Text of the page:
Book Review: The Postscript Murders, Elly Griffiths

Book Review: The Postscript Murders, Elly Griffiths


The Postscript Murders, Elly Griffiths

Mystery: The Postscript Murders, Elly Griffiths


Peggy Smith appears to be an older retired woman living on her own in a seniors’ apartment. She has a few friends, does not get along with her son, and enjoys looking out her window and jotting down what she sees. Two dogwalkers. A young couple. Four joggers. That sort of thing.


She gets daily visits from home nurses, “carers” as they are called in Britain. Natalka, one of her carers, comes in one day to find Peggy dead in her chair. That is one of the challenges of Natalka’s job. Caring for an aging clientele means you will sometimes come in to find they have died.


Despite the way things look, Natalka believes Peggy did not just die of natural causes. Neither do Peggy’s friends Edwin (an 80-year old neighbor in the retirement complex) or Ben (owner of the coffee shack on the beach across from the complex). Natalka has found a couple of disturbing things in Peggy’s apartment, including a card that says, “Peggy Smith: Murder Consultant.” When they look through the books on Peggy’s shelves, many of them murder mysteries, they see that Peggy is mentioned in almost all of them: in the dedications, in the acknowledgments. Personal letters from authors are also in her apartment. It seems she was more than merely a retired lady in a rocking chair.


These intrepid amateur sleuths enlist the help of DS Harbinder Kaur. She is not certain whether there is a murder, but she agrees to check some things out. Then there is another death: one of the authors who mentioned Peggy in his books. This one is obviously a murder: a gunshot to the back of his head.


As the mysteries surrounding Peggy grow more involved, the dangers become more serious. Several authors received mysterious postcards warning of a reckoning visitor. Another author dies. Some mysterious Ukrainians seem to be following Natalka. Could Peggy’s death be tied to her mysterious past? Is it part of her mysterious present? Does her cold and distant son have anything to do with his mother’s murder? And is it even a murder, or did an elderly lady just die in her sleep?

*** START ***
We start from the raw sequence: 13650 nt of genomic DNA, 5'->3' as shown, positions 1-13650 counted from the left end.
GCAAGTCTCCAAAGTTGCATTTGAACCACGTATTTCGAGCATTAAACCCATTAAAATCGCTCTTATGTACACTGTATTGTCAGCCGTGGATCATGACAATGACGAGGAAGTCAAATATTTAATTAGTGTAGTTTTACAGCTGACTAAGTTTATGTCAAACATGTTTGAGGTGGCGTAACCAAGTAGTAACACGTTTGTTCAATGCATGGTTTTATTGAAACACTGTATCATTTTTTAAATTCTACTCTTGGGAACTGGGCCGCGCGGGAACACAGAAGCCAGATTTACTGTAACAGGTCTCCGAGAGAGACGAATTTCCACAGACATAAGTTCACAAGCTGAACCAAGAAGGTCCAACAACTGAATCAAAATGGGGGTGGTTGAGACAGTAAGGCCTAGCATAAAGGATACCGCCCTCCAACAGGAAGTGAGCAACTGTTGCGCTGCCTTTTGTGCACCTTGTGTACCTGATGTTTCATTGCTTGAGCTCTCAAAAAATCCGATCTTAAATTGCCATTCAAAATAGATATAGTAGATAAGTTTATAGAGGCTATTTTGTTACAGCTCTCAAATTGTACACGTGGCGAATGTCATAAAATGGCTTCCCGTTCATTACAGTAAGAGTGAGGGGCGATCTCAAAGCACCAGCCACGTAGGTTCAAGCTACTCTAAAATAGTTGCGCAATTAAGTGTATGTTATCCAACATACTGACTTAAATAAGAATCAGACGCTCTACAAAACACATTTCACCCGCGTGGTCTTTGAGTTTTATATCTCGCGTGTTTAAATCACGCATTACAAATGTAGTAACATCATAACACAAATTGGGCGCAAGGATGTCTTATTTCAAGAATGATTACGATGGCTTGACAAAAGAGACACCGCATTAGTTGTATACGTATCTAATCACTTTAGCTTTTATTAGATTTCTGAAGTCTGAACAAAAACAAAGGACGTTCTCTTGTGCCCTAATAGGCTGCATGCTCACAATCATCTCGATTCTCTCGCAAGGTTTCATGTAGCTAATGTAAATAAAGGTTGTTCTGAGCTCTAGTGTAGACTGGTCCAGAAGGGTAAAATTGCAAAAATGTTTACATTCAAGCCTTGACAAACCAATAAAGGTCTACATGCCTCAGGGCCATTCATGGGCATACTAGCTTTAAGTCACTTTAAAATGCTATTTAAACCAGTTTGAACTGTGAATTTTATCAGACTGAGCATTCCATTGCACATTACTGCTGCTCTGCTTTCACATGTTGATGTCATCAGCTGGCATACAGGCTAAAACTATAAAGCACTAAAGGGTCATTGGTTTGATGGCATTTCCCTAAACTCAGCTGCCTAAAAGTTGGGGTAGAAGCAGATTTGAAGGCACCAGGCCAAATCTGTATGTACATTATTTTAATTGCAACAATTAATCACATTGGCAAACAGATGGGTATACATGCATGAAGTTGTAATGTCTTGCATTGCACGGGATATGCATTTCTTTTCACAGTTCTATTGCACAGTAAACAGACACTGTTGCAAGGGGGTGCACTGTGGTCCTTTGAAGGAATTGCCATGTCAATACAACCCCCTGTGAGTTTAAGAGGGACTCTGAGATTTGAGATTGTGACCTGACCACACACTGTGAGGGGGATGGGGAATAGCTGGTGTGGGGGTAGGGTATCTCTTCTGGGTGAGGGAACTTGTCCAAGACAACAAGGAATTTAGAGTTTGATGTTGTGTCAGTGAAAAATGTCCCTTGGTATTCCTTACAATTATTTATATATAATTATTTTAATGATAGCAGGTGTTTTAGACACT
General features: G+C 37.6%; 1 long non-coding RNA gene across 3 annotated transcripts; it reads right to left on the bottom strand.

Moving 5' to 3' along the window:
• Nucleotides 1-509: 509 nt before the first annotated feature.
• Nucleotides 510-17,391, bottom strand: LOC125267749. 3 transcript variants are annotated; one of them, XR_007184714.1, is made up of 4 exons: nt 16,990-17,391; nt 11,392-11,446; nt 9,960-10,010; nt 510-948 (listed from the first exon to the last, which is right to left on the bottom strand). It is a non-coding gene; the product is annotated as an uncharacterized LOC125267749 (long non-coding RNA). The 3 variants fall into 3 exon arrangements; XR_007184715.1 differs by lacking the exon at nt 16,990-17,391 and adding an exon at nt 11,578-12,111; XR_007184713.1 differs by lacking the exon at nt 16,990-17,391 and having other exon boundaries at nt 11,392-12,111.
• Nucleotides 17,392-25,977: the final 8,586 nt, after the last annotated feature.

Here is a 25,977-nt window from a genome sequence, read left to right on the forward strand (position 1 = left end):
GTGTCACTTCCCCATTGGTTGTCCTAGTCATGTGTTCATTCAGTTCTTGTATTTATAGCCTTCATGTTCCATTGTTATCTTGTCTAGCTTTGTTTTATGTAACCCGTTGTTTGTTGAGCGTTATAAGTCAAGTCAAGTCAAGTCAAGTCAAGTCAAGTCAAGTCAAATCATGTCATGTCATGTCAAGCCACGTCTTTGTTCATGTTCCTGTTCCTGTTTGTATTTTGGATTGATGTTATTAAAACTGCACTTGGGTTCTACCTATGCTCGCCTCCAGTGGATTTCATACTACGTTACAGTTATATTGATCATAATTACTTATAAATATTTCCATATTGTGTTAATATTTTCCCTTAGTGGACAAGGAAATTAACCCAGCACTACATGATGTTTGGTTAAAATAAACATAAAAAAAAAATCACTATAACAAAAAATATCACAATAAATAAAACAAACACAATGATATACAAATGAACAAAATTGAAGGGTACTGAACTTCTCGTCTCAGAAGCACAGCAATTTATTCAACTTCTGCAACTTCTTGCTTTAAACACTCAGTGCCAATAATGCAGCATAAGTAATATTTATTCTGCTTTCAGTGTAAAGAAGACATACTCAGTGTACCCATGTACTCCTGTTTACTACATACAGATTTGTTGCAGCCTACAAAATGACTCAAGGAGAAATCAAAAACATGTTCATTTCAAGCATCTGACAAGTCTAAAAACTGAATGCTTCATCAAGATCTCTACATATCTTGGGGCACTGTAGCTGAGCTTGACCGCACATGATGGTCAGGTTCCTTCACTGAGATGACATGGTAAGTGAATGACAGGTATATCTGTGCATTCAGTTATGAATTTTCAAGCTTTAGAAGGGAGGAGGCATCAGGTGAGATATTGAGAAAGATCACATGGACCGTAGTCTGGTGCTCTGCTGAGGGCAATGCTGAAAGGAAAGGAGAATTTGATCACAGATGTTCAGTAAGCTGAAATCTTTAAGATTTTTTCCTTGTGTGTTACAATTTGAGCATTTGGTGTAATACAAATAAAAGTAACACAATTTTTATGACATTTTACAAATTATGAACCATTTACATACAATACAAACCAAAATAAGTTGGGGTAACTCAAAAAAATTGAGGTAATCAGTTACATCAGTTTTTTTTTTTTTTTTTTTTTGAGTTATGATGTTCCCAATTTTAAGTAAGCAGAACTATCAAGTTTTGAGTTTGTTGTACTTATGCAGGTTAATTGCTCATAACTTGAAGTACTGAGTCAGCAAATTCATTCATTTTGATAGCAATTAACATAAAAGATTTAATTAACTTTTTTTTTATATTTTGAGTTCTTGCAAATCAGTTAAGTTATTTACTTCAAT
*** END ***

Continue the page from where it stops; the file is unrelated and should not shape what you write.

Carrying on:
Elly Griffiths writes mysteries that in some ways remind me of a carnival ride. They careen wildly from event to event, plot to plot, threatening at any time to throw their passengers off the rails. But they never do. Her characters are fun: wildly imaginative, creatively developed, and fiercely determined. They forge deep friendships, begin romantic relationships, and solve mysteries as they’re being powered by lots of Ben’s coffee. They are an unlikely team brought together by unlikely events, but Griffiths never lets them lose the plot or their purpose. Their quirkiness is almost a super power. 


Griffiths appears to be having a lot of fun with this book. It often nears the edge of breaking that wall between book and reader, commenting that mysteries in real life are nothing like they are in books. There is even a brief appearance by a group of book bloggers (“Hey, honey, we got mentioned in this book!” “It just says, ‘book bloggers.’” “Yep! That’s us!” It wasn’t actually us, but I’m claiming it anyway.) 


I may be fairly new to the Elly Griffiths’ fan club, but I am ready to pay my dues and go to the meetings. Her mysteries are filled with inventive plots, unexpected twists, and unique characters. They never fail to reward.


The Postscript Murders, Elly Griffiths

Book Review: The Postscript Murders, Elly Griffiths

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